In order to realize and build Enterprise IoT applications, we first need to understand the key components, requirements, and complexity that go into building end-‐to-‐end IoT solutions.
An Enterprise IoT stack is a set of core capabilities and services that enable us to build IoT applications. In this chapter, we would walk through each component of an Enterprise IoT stack in detail, talk about the current challenges and how these components interact with each other.
The Enterprise IoT stack is later used as a reference to map the IoT services provided by leading commercial cloud offerings. Our intent in this chapter is to provide a first applicability stack that can be considered as a reference for building any IoT application along with leveraging commercial or open source technologies.
The IoT stack comprises of many layers, starting with devices, which communicate and send data to a core platform layer through different protocols based on the communication strategy. The core platform provides a set of key services to allow the devices to connect securely, store and replicate the data for fault tolerance and provide scalable technologies to accommodate millions of connected devices when required. Once the data is made available, the Analytics platform layer lets you analyze large volumes of data in real-‐time and batch/offline mode and discover actionable insights. The cognitive layer allows connected products to learn from behavior and insights and provide a natural extension to one’s digital life. On the top of the stack, we have the solutions layer, which provides end-‐to-‐end consumer or industrial IoT applications, developed using the various stack services. We would explain all these concepts in detail in the course of this chapter.
The IoT stack should also address security and management of IoT applications. The requirements include device management, device security, secured bi-‐directional communication between devices and IoT platform, application security, network topologies, service management aspects, deployment, and simulation.
Let’s start with our first layer.
Let’s start with our first layer.
Devices are the ‘things’ of Internet of Things. Every device around us has a potential to connect to the internet and give us some useful information. Types and categories of such devices are increasing as more and more industries are embracing the concept of IoT. So what kind of devices can fit the scheme of things? They are termed embedded devices, which are equipped to read, process and send information over the internet. Embedded device has a chip or a circuitry called microcontroller that has all the necessary ingredients to power or control the device. Ingredients typically include a memory chip, an embedded processor, IO and network ports, etc. It may also have a small OS running Linux that enables us to drive the device. The ability to control the device and make it talk to the network is one of the key aspects in IoT.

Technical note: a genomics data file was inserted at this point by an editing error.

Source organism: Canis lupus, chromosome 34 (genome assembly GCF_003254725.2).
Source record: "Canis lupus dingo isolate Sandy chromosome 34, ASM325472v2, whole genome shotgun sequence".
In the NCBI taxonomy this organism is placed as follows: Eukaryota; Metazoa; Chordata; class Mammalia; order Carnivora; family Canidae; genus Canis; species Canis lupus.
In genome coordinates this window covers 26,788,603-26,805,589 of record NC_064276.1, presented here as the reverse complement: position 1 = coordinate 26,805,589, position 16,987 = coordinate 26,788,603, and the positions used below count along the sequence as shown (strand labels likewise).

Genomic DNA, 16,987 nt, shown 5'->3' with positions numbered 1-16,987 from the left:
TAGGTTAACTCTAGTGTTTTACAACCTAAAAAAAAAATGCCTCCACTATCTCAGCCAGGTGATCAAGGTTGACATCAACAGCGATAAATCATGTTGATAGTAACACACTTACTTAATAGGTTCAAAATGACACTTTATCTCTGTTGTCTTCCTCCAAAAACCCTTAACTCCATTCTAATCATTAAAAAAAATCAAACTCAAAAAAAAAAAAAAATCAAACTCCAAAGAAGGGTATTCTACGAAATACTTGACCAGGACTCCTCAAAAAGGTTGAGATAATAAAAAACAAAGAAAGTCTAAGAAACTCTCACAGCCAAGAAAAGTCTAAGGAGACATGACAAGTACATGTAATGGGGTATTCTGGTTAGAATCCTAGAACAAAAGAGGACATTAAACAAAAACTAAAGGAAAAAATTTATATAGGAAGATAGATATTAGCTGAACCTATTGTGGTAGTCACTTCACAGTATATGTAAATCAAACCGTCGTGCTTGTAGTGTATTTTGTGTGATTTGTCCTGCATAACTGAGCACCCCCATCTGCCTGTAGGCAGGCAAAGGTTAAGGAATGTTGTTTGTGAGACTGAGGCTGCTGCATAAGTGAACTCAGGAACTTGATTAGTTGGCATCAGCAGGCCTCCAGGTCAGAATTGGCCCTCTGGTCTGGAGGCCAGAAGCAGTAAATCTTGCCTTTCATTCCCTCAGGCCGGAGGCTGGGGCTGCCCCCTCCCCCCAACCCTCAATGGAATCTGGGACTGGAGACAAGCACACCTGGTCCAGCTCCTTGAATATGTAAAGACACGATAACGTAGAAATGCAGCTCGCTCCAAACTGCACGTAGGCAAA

The price of computing resources have fallen down dramatically in recent years and therefore it has become very cheap to build controller boards and circuitry that drive our computing needs. These boards, therefore, can be envisioned to embed in any object around us to make it a more real-time talking object. The object can emit data about itself. Instances of embedded devices include but not limited to: sensors, gateways, mobile phones and tablets, personal gadgets, home automation devices, gateways, printers, healthcare industry devices like glucometer, heart rate and BP monitors, imaging systems, fitness bands, emergency response systems, medication reminder device, voice devices signalling a condition etc. Also included are automotive industry devices like tire pressure monitor or a bigger concept like connected cars to drive road safety measures, supply chain industry devices like RFID reader and tags that enable efficient tracking of inventory during distribution, energy and utilities industry devices like smart grids, smart meters that helps monitoring and load balancing energy utilization, home automation industry devices like thermostat, home cam, smoke alarm, connected door lock etc.